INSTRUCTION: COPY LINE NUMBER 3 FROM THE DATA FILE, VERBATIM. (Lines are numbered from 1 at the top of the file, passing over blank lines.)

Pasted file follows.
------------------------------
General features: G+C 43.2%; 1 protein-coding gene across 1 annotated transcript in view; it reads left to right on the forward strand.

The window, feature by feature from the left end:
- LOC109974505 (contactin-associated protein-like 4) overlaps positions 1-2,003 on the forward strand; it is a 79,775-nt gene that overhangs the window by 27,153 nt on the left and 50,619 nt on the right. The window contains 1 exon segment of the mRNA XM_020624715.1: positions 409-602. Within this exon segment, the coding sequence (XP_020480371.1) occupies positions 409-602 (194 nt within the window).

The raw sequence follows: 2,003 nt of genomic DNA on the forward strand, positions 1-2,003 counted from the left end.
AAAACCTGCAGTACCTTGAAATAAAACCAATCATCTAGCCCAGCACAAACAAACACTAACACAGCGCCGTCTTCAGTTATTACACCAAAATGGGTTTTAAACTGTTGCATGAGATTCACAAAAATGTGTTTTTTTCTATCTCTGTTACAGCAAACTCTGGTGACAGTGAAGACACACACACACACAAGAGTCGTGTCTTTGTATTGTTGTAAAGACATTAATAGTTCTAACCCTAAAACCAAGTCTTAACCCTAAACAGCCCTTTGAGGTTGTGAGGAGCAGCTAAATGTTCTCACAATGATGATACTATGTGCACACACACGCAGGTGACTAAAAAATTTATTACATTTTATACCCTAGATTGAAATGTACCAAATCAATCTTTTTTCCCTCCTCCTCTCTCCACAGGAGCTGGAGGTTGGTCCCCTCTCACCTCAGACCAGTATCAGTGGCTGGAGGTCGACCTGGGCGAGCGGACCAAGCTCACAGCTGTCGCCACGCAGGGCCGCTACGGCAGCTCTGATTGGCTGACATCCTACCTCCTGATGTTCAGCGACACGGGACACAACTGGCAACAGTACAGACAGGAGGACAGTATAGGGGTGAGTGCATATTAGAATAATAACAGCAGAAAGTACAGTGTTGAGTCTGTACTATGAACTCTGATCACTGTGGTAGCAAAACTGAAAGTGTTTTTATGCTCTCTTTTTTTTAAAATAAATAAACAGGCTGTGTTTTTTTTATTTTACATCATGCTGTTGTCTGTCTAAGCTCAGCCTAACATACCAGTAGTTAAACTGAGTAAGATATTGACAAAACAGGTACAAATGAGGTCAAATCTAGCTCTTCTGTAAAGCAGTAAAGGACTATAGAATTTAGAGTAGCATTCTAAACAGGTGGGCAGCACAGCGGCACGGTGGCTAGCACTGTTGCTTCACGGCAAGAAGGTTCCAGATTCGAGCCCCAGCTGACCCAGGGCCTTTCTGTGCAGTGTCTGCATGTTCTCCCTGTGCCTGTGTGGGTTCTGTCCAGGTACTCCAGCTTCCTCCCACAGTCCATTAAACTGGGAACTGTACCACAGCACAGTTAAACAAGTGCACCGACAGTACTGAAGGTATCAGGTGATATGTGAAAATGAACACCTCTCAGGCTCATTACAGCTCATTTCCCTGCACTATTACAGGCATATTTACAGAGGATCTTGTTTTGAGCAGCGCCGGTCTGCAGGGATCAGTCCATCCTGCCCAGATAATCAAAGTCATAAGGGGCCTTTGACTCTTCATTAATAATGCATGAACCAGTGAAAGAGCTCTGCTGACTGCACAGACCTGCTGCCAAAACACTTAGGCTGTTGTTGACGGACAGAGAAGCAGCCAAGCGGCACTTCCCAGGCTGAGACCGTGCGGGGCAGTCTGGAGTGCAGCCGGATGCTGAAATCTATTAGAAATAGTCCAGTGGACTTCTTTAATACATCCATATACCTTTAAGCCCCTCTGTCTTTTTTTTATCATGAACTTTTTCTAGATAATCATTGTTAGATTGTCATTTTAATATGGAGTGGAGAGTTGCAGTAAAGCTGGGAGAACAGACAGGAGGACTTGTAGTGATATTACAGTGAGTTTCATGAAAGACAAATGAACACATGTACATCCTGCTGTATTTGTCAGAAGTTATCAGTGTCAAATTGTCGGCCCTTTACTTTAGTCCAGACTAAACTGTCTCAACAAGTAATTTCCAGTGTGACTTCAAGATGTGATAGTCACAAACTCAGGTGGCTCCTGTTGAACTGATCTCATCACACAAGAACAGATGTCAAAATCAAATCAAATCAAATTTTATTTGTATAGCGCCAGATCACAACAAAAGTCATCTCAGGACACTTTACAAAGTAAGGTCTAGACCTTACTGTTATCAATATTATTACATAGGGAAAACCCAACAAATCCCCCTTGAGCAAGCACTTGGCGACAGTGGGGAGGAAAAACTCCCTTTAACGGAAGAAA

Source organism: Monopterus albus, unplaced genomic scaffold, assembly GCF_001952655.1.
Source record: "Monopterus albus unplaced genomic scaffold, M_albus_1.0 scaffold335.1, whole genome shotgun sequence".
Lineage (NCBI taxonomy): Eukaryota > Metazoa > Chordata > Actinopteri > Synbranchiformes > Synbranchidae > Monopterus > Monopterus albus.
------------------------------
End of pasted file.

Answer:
- LOC109974505 (contactin-associated protein-like 4) overlaps positions 1-2,003 on the forward strand; it is a 79,775-nt gene that overhangs the window by 27,153 nt on the left and 50,619 nt on the right. The window contains 1 exon segment of the mRNA XM_020624715.1: positions 409-602. Within this exon segment, the coding sequence (XP_020480371.1) occupies positions 409-602 (194 nt within the window).